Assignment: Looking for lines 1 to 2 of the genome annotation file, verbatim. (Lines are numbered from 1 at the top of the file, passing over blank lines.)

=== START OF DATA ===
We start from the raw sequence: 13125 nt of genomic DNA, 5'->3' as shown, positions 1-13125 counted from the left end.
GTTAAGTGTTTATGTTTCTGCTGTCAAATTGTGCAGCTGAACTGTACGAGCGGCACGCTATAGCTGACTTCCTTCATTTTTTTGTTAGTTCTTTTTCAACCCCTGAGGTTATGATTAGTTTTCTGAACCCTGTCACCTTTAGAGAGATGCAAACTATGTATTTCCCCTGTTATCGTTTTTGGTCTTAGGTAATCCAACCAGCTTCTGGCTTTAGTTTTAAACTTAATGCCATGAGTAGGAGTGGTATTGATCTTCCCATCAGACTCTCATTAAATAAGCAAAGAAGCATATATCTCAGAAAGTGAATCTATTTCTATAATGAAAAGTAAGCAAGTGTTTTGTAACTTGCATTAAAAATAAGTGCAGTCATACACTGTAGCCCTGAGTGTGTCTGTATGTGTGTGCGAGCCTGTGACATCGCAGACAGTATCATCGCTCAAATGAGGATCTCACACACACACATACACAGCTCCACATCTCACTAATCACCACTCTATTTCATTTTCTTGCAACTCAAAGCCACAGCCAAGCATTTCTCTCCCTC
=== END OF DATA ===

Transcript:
We start from the raw sequence: 13125 nt of genomic DNA, 5'->3' as shown, positions 1-13125 counted from the left end.
GTTAAGTGTTTATGTTTCTGCTGTCAAATTGTGCAGCTGAACTGTACGAGCGGCACGCTATAGCTGACTTCCTTCATTTTTTTGTTAGTTCTTTTTCAACCCCTGAGGTTATGATTAGTTTTCTGAACCCTGTCACCTTTAGAGAGATGCAAACTATGTATTTCCCCTGTTATCGTTTTTGGTCTTAGGTAATCCAACCAGCTTCTGGCTTTAGTTTTAAACTTAATGCCATGAGTAGGAGTGGTATTGATCTTCCCATCAGACTCTCATTAAATAAGCAAAGAAGCATATATCTCAGAAAGTGAATCTATTTCTATAATGAAAAGTAAGCAAGTGTTTTGTAACTTGCATTAAAAATAAGTGCAGTCATACACTGTAGCCCTGAGTGTGTCTGTATGTGTGTGCGAGCCTGTGACATCGCAGACAGTATCATCGCTCAAATGAGGATCTCACACACACACATACACAGCTCCACATCTCACTAATCACCACTCTATTTCATTTTCTTGCAACTCAAAGCCACAGCCAAGCATTTCTCTCCCTC